Problem Solving the Edge

Teresa Daniele

Ok, so there’s no more Edge. But let’s back up for a second. Can we already say whether it’s a horrible thing or not? I mean, most of us have only been here for a little over a week. Admittedly, I was on the band wagon with most other non-first-year Colgate students. I was really looking forward to slumming it to the Edge on Saturday mornings, just a short stroll from my home in Parke. However, my roommates and I decided to venture into the unknown territory of The Cutting Edge Bistro to see exactly what we were complaining about. By now, I’ve seen and heard many different play-by-plays on what a dinner at the new Edge looks like so I’ll spare you all of the specifics. However, I’d like to point out a couple of things that may have been overlooked.

The Cutting Edge Bistro is an experimental site for the people involved in placing and managing it here on campus. This means that, as students, we have a lot of power. Every time I have eaten there, I’ve been repeatedly asked how everything was, how we feel about the food, the wait staff, etc. Suggestions that were written down were almost immediately addressed. For example, my roommates and I suggested having a fresh fruit option for dessert. Within five minutes of writing that down, we had a cup of fresh fruit on our table, while hearing apologies for the limited selection of fruit that night, and promises to get it on the menu. Beyond that, the students here at Colgate have the opportunity to comment on, and change, anything from reservations, waiting and hours, online systems, and even timing in between courses. We could dictate much of how future projects will be run.

For those of us who appreciate the occasional home-cooked meal, the new Edge is a good outlet. The difference between having excellent food prepared for you and not by you is immense. If that isn’t reason enough, 23 dollars worth of food on one meal swipe is not that bad; it’s definitely not something we’ll be getting in the Coop any time soon. To be honest, I have no idea whether you will like the new Edge or not, but I certainly suggest not writing it off just yet. Even though most of us (including myself) would love some PJ breakfasts on the weekend, the new Edge is definitely putting out an admirable effort to fulfill its purpose as an alternate dining option here on campus.

Of course there are some qualms about this new Edge. Last year the Coop had a very visible crowd problem. Eventually, appropriate steps were taken to fix this problem in the form of barriers and line markers. Before displacing a number of students for breakfast and lunch this year by changing the dining philosophy at the Edge, why wasn’t this crowd issue considered? Last week, a line for lunch extended out of Frank ending in front of Stillman. In addition, lines to the C-store at the Coop are becoming a customary experience. If we had a crowd problem last year, surely the overcrowding now should have been expected. So, where are the changes? Justifiably so, I was pretty embarrassed last week when I saw a tour come into the Coop and watched prospective students and their parents battle their way through the mass of students in an attempt to get a peek at the esteemed “ski-lodge” atmosphere. Unfortunately, the Coop lived up to that reputation, looking like the chaotic, jam-packed ski cafeterias I’ve experienced in the past.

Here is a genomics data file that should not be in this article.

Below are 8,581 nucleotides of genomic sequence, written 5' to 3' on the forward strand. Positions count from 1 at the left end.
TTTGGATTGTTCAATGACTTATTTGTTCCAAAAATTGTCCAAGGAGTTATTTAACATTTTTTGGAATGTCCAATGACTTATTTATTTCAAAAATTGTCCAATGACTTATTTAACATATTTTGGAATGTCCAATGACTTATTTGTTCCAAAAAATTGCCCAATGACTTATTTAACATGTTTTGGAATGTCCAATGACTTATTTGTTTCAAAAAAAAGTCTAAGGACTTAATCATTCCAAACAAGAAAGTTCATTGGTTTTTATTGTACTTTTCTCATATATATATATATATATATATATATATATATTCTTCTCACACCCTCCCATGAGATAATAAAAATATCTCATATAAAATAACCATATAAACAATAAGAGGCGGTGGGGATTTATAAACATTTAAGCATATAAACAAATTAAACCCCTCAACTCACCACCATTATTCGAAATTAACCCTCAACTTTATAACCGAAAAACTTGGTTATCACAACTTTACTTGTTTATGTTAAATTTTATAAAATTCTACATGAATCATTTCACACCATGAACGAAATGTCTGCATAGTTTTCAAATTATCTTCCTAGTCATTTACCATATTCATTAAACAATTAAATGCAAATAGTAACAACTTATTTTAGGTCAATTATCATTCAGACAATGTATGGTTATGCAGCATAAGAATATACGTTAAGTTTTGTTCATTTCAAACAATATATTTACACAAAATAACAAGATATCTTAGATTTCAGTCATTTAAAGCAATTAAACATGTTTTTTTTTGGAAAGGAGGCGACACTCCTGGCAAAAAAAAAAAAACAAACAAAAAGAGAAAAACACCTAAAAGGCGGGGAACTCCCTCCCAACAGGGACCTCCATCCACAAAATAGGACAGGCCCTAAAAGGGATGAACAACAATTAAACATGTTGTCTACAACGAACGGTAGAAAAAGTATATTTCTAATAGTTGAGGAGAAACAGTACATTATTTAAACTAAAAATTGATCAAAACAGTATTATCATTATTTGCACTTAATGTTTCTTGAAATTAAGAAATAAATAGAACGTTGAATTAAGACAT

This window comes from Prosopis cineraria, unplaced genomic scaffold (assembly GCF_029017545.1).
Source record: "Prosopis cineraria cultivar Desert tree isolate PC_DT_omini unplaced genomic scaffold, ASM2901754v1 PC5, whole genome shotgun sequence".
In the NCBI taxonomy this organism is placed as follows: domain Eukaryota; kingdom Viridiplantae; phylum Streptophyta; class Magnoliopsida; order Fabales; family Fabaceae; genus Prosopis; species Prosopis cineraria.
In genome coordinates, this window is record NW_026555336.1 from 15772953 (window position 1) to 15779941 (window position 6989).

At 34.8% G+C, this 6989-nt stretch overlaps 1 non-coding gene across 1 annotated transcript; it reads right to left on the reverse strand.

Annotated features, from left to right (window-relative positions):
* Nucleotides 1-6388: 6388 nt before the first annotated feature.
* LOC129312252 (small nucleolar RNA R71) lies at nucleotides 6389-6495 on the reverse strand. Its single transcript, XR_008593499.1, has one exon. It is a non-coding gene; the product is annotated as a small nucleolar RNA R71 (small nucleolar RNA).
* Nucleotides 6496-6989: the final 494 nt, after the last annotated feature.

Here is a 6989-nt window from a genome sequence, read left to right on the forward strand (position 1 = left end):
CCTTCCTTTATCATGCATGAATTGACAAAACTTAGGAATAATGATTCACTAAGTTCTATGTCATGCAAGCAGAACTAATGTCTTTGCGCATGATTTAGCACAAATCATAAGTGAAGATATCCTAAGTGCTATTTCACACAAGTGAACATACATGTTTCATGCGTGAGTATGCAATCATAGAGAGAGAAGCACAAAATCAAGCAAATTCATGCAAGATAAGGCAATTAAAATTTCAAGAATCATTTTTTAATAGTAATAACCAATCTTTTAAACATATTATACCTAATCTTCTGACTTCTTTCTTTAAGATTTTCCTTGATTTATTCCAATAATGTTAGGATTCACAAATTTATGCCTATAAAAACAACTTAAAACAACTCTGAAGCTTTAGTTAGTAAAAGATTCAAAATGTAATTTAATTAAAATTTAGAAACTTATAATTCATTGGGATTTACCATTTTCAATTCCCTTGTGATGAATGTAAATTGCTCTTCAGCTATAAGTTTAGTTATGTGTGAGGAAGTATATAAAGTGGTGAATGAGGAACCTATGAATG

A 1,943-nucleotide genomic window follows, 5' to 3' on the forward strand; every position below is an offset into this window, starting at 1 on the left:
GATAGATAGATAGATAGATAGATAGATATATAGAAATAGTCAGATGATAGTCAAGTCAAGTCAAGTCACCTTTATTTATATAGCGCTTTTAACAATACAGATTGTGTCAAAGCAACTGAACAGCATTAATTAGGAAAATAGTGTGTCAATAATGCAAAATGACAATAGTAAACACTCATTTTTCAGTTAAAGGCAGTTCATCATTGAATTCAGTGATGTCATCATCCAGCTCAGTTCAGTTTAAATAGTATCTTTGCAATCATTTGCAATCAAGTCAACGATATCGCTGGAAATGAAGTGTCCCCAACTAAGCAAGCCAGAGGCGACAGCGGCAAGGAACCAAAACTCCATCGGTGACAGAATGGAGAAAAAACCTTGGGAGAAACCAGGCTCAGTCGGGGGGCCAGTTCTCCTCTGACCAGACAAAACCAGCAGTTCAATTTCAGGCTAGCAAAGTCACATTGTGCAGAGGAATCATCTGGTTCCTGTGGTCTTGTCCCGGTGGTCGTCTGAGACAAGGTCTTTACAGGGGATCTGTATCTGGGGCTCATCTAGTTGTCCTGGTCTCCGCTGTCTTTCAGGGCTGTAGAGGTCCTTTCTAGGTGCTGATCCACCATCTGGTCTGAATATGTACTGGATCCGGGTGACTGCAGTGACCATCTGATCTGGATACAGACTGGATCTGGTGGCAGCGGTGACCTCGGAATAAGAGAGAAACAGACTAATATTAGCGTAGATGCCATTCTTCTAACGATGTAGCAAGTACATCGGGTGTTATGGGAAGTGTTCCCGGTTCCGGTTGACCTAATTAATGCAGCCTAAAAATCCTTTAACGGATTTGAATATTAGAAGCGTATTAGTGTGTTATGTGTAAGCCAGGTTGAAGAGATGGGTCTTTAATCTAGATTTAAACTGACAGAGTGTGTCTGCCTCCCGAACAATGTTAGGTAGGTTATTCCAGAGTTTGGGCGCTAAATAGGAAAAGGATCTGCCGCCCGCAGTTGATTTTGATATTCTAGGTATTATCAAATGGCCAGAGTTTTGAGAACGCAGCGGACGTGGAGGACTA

The Colgate administration is clearly capable of creating a beautiful atmosphere, so why let this continue? If there is a solution to relieve the overcrowding in the works, the student body has no idea as to what it is. Where is the response from the administration? Given that the student body was generally unaware of any change with the Edge until arriving on campus, there needs to at least be someone telling us as students what the new plan will be, if there even is a plan.

The Edge is awesome, with great food, an extremely concerned staff and that nice “home cooked feel.” Before you judge the Edge based on the logistical problems it has caused, at least give it a try. Nevertheless, the problems it is causing on campus are something that must be addressed. The Edge is not the problem. The lack of accompanying measures taken to deal with the repercussions of the change is where the issue lies. The ball is in the administration’s court. The question is, what’s their next move?